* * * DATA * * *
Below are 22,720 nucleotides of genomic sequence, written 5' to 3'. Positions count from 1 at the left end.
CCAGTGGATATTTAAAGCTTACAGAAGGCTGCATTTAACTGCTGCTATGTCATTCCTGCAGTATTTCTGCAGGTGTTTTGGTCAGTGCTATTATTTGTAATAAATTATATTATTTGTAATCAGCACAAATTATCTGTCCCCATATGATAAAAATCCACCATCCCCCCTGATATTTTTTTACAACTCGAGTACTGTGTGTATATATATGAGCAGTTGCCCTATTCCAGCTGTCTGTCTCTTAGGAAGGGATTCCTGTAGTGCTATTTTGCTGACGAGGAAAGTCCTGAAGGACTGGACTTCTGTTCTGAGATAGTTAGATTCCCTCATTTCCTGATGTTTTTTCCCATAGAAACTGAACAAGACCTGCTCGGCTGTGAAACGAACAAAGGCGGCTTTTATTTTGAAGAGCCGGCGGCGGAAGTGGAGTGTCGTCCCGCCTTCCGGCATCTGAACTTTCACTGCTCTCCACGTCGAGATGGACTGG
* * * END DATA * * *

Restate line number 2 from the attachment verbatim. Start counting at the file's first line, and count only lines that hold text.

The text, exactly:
CCAGTGGATATTTAAAGCTTACAGAAGGCTGCATTTAACTGCTGCTATGTCATTCCTGCAGTATTTCTGCAGGTGTTTTGGTCAGTGCTATTATTTGTAATAAATTATATTATTTGTAATCAGCACAAATTATCTGTCCCCATATGATAAAAATCCACCATCCCCCCTGATATTTTTTTACAACTCGAGTACTGTGTGTATATATATGAGCAGTTGCCCTATTCCAGCTGTCTGTCTCTTAGGAAGGGATTCCTGTAGTGCTATTTTGCTGACGAGGAAAGTCCTGAAGGACTGGACTTCTGTTCTGAGATAGTTAGATTCCCTCATTTCCTGATGTTTTTTCCCATAGAAACTGAACAAGACCTGCTCGGCTGTGAAACGAACAAAGGCGGCTTTTATTTTGAAGAGCCGGCGGCGGAAGTGGAGTGTCGTCCCGCCTTCCGGCATCTGAACTTTCACTGCTCTCCACGTCGAGATGGACTGG